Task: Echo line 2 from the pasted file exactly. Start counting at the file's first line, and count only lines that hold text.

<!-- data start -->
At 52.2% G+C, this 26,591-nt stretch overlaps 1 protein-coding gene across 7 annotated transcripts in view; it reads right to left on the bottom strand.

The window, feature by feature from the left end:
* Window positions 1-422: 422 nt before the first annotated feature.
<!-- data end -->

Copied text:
The window, feature by feature from the left end: